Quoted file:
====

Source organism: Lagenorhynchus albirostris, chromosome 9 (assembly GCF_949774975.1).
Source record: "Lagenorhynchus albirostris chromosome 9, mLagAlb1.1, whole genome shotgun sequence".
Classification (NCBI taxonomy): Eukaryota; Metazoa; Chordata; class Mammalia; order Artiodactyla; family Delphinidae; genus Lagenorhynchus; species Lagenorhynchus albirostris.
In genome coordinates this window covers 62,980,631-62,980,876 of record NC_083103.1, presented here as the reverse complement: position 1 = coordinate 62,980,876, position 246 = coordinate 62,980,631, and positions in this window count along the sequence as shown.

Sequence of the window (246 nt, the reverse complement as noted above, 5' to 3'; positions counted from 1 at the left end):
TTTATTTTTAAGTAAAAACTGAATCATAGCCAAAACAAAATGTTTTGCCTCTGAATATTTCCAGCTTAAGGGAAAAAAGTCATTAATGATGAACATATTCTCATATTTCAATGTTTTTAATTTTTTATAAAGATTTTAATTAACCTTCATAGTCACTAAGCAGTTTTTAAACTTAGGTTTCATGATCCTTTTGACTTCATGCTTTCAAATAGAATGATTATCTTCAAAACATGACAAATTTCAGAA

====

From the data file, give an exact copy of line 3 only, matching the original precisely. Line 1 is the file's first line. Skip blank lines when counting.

Classification (NCBI taxonomy): Eukaryota; Metazoa; Chordata; class Mammalia; order Artiodactyla; family Delphinidae; genus Lagenorhynchus; species Lagenorhynchus albirostris.